The BRA has submitted a first draft of its Boston Harbor Municipal Plan, a proposal which -- once approved by the Executive Office of Environmental Affairs -- will overide state development regulations for coastal property. The plan attempts to identify Boston's coastal properties as an "urban" waterfront and thus capable of being developed beyond the restrictions set forth under existing state Chapter 91 legislation.
Chapter 91 regulates the Massachusetts coastline, protecting the waterfront from privatized uses --including specifications for maximum building heights and setbacks. The BRA is intent on loosening Chapter 91 regulations for the City of Boston, as City Hall moves to create a new standard for waterfront projects -- from the commercial project selected by the BRA to replace the Old Northern Avenue Bridge (a retail mall over the Fort Point Channel) to the hotel/office towers being projected for development on Fan Pier.
Within days of its expiration, SAND was made aware of a public comment period regarding the first draft of the Boston Municipal Harbor Plan. The BRA did not announce or send notice to inform Boston's waterfront communities of the document's submission or the associated public comment period.
July 30, 1999
- Secretary Robert Durand
- Executive Office of Environmental Affairs
- 100 Cambridge Street
- Boston MA, 02202
- Attention: MEPA Unit, Tom Skinner, Elizabeth Grob, Coastal Zone Management
- Regarding: BRA Municipal Harbor Plan
Dear Mr. Durand:
Our community group, the Seaport Alliance for a Neighborhood Design (SAND) has been very active in improving public awareness and advocating for neighborhood ideals in the South Boston waterfront dialog. We were not aware that the BRA submitted a first draft of the Municipal Harbor Plan until a SAND member discovered news of its publication earlier this week and secured a copy of the draft. We have not reviewed the draft, nor are we able to respond to it for today's deadline.
We have been informed that the BRA has proposed a Fort Point Mitigation Trust to oversee development in the Fort Point area, and that this committee does not specifically include community members as it does landowners and the BRA. Given that much of the Fort Point historic subdistrict is owned by absentee landlords most prominently including the UK-based Boston Wharf Company, one would have expected long-time residents and community members to have input into the planning process.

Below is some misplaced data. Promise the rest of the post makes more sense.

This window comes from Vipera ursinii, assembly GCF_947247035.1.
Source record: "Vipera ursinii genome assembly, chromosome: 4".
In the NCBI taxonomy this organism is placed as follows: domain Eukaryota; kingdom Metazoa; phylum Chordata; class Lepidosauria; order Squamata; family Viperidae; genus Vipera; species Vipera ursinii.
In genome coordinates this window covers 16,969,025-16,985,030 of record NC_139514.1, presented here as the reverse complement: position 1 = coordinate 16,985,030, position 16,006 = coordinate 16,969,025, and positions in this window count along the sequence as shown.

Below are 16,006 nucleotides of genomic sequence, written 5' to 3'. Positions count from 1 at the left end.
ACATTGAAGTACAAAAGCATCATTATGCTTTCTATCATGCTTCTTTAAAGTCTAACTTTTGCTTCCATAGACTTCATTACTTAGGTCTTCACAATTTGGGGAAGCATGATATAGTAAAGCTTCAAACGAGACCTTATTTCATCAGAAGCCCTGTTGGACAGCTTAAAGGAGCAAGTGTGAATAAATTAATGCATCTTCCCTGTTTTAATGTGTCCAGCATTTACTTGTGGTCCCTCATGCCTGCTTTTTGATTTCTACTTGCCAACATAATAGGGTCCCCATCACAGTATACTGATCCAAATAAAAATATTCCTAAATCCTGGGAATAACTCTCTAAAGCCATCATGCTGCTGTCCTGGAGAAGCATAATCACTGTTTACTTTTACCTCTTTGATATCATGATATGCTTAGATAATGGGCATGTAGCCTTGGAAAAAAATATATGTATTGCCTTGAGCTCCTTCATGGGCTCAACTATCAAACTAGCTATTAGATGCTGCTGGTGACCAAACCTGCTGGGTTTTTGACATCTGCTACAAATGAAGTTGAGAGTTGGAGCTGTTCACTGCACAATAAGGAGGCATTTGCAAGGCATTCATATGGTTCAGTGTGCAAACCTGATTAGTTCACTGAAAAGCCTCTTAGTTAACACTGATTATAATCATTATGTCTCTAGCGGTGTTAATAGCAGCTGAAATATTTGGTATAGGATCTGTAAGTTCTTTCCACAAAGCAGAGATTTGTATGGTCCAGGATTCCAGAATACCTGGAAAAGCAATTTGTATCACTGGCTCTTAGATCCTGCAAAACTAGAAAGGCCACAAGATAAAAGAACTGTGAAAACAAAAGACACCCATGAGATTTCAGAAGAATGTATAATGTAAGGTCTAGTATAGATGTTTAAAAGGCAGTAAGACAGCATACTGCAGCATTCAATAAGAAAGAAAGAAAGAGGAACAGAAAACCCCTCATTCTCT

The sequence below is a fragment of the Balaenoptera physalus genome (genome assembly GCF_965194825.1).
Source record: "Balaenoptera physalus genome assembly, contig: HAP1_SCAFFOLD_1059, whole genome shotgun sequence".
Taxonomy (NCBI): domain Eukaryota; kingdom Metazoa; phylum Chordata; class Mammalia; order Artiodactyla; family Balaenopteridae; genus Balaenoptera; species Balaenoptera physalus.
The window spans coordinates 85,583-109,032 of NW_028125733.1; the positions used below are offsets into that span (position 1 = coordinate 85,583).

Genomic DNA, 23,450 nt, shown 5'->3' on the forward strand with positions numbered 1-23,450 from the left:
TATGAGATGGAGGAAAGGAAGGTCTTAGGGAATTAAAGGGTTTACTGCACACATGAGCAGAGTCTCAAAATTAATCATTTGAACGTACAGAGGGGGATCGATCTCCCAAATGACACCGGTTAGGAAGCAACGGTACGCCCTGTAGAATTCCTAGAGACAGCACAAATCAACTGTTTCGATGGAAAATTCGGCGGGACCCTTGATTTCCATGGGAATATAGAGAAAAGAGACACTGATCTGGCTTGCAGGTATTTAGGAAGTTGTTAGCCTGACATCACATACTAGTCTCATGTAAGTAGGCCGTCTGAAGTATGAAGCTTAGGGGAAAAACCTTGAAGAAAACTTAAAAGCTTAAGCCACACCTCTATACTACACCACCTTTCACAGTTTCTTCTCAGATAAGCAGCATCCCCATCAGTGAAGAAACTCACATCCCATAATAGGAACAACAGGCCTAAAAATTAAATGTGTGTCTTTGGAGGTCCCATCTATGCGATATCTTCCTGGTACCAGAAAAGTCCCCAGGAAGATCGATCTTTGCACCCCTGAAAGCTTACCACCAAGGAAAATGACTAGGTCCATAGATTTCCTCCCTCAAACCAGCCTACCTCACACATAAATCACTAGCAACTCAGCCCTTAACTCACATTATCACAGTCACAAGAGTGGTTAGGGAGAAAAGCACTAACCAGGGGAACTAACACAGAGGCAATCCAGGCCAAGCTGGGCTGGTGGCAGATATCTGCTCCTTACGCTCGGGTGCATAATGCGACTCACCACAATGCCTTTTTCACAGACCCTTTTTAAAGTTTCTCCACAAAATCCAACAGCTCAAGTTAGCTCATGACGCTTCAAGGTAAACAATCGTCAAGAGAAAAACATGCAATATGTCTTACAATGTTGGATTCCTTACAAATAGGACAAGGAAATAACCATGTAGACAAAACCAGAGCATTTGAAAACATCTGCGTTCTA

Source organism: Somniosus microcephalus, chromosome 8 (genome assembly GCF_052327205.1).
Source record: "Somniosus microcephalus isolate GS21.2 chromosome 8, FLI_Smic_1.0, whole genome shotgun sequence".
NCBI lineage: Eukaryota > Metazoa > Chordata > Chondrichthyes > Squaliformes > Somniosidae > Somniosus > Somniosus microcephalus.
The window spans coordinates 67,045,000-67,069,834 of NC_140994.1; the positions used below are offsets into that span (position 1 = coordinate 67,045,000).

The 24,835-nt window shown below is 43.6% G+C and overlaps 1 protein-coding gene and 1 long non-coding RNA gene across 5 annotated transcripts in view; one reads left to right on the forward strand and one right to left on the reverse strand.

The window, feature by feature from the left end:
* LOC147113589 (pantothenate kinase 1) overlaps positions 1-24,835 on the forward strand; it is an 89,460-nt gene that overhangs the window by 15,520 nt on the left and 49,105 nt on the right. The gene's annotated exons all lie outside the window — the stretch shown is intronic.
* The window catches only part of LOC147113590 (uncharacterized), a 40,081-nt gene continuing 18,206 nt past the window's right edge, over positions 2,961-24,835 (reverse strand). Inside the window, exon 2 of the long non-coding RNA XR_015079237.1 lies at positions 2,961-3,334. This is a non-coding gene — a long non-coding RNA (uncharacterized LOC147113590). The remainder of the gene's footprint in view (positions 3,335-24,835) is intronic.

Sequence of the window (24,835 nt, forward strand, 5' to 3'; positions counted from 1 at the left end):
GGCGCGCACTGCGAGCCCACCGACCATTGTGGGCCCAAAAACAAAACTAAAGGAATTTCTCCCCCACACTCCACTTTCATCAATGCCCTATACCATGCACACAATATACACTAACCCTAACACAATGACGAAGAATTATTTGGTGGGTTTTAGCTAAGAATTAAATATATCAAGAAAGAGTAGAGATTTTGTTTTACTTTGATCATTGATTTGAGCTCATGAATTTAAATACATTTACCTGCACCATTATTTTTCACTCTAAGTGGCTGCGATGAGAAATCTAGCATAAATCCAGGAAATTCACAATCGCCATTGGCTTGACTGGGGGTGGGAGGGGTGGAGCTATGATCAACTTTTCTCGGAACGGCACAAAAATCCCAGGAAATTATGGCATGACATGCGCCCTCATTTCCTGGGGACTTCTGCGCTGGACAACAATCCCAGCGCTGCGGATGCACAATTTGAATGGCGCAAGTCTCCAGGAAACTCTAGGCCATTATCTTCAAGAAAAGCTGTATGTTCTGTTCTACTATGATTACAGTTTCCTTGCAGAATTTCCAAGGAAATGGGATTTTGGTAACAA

Although SAND members have extremely supportive of the BRA Seaport District Public Realm Plan, our members have been critical of the City's management of the public realm (i.e. the proposed privatization of the Harborwalk), the exploitation of priceless public resources for revenue generation (i.e. the proposed mallification of the Old Northern Avenue Bridge), and the use of tax dollars to fund infrastructure improvements to the waterfront with seemingly inadequate public return on investment. It is not surprising that we have been excluded from the planning process and from the BRA's proposed advisory committee for the waterfront.
While the Municipal Harbor Plan will correctly address issues pertaining to an "urban" waterfront, we feel it may erode valued protections on the public realm and may weaken the ability of the EOEA to oversee proper access and use of the waterways and the water's edge. We hereby ask you to consider SAND as a commenter, putting our group on the list for further notification.
- Steve Hollinger
- on behalf of:
- The Seaport Alliance for a Neighborhood Design (SAND)
Your comments as a visitor to the SAND website would be appreciated and forwarded for discussion.